The COVID crisis throws into relief what happens when grief has—quite literally—nowhere to go. The evidence suggests that most people summon strengths that surpass their own expectations.
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Imagine if surgeons and infectious disease specialists talked about a disease being "icky". That's what the use of "toxic" in psychology is.
"Toxic" implies a situation is emotionally poisonous like a toxin (toxin is also horribly used in alternative medicine, as in you need a detox, but they won't define what the actual poison is). Or it is perceived that way. It describes only an emotional reaction of disgust, and blurs any further details and gets in the way of solutions. We have no idea from the use of the word toxic if the poison is coming from the speaker, the other party or more likely it isn't even toxic, it's a Dave Mason situation. That is, there ain't no good guy, there ain't no bad guy, there's only you and me and we just disagree.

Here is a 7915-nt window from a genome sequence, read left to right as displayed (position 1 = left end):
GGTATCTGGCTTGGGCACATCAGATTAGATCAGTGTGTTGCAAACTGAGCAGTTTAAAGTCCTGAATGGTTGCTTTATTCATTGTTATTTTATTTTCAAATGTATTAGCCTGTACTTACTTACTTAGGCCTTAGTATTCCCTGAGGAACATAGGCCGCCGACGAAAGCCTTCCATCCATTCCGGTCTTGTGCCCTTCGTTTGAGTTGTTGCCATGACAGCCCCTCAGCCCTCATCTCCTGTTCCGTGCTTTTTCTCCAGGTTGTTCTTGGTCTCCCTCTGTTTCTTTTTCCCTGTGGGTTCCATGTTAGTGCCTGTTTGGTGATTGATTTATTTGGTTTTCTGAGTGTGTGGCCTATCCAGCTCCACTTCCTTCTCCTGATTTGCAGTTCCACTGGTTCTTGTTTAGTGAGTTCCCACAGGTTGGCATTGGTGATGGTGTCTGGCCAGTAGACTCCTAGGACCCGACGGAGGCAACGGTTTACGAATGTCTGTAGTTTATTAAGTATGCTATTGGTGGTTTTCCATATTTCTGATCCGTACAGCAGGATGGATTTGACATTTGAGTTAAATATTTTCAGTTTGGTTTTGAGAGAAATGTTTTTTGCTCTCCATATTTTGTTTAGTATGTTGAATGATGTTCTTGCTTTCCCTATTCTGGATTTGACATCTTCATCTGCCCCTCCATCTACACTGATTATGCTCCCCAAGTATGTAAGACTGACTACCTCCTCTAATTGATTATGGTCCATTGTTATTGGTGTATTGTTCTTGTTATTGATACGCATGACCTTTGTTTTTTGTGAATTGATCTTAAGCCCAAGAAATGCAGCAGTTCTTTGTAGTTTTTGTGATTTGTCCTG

We are never going to be taken seriously as a science or even a quasiscience unless we do a better job of defining our terms instead of obsessing over our disgust.
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